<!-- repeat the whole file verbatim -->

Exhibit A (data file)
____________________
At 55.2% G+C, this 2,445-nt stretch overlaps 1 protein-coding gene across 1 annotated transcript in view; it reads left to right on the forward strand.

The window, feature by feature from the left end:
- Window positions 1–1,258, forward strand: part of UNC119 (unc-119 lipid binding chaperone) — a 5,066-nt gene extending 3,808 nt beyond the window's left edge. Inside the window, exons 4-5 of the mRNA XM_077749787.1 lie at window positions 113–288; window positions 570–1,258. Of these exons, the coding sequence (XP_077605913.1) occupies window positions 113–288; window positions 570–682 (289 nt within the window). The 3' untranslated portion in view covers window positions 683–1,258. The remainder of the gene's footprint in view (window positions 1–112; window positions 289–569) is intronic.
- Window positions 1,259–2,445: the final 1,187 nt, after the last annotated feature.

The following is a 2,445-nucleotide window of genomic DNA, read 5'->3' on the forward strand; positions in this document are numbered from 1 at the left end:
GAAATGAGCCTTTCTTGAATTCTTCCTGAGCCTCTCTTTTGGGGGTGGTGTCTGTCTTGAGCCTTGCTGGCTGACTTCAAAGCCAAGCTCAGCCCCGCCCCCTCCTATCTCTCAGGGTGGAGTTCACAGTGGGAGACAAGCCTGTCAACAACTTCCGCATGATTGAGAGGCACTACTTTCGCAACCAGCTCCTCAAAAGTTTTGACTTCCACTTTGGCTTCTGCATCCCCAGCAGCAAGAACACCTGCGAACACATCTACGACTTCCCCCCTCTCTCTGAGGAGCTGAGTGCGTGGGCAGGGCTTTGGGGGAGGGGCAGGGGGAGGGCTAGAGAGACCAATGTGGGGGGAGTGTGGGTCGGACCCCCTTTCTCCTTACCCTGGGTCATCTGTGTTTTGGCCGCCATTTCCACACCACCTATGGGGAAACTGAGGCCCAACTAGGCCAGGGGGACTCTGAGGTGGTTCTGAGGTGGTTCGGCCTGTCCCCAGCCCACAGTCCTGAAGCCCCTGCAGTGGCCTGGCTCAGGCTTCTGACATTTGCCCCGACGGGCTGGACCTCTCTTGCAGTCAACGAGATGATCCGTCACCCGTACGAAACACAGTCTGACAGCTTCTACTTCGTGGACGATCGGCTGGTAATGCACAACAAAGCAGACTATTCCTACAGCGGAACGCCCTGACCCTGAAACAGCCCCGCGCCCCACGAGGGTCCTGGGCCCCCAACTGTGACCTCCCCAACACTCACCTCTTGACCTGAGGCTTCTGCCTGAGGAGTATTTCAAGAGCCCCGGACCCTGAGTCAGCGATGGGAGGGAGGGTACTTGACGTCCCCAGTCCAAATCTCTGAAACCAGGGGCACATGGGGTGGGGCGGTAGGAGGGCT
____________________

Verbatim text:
At 55.2% G+C, this 2,445-nt stretch overlaps 1 protein-coding gene across 1 annotated transcript in view; it reads left to right on the forward strand.

The window, feature by feature from the left end:
- Window positions 1–1,258, forward strand: part of UNC119 (unc-119 lipid binding chaperone) — a 5,066-nt gene extending 3,808 nt beyond the window's left edge. Inside the window, exons 4-5 of the mRNA XM_077749787.1 lie at window positions 113–288; window positions 570–1,258. Of these exons, the coding sequence (XP_077605913.1) occupies window positions 113–288; window positions 570–682 (289 nt within the window). The 3' untranslated portion in view covers window positions 683–1,258. The remainder of the gene's footprint in view (window positions 1–112; window positions 289–569) is intronic.
- Window positions 1,259–2,445: the final 1,187 nt, after the last annotated feature.

The following is a 2,445-nucleotide window of genomic DNA, read 5'->3' on the forward strand; positions in this document are numbered from 1 at the left end:
GAAATGAGCCTTTCTTGAATTCTTCCTGAGCCTCTCTTTTGGGGGTGGTGTCTGTCTTGAGCCTTGCTGGCTGACTTCAAAGCCAAGCTCAGCCCCGCCCCCTCCTATCTCTCAGGGTGGAGTTCACAGTGGGAGACAAGCCTGTCAACAACTTCCGCATGATTGAGAGGCACTACTTTCGCAACCAGCTCCTCAAAAGTTTTGACTTCCACTTTGGCTTCTGCATCCCCAGCAGCAAGAACACCTGCGAACACATCTACGACTTCCCCCCTCTCTCTGAGGAGCTGAGTGCGTGGGCAGGGCTTTGGGGGAGGGGCAGGGGGAGGGCTAGAGAGACCAATGTGGGGGGAGTGTGGGTCGGACCCCCTTTCTCCTTACCCTGGGTCATCTGTGTTTTGGCCGCCATTTCCACACCACCTATGGGGAAACTGAGGCCCAACTAGGCCAGGGGGACTCTGAGGTGGTTCTGAGGTGGTTCGGCCTGTCCCCAGCCCACAGTCCTGAAGCCCCTGCAGTGGCCTGGCTCAGGCTTCTGACATTTGCCCCGACGGGCTGGACCTCTCTTGCAGTCAACGAGATGATCCGTCACCCGTACGAAACACAGTCTGACAGCTTCTACTTCGTGGACGATCGGCTGGTAATGCACAACAAAGCAGACTATTCCTACAGCGGAACGCCCTGACCCTGAAACAGCCCCGCGCCCCACGAGGGTCCTGGGCCCCCAACTGTGACCTCCCCAACACTCACCTCTTGACCTGAGGCTTCTGCCTGAGGAGTATTTCAAGAGCCCCGGACCCTGAGTCAGCGATGGGAGGGAGGGTACTTGACGTCCCCAGTCCAAATCTCTGAAACCAGGGGCACATGGGGTGGGGCGGTAGGAGGGCT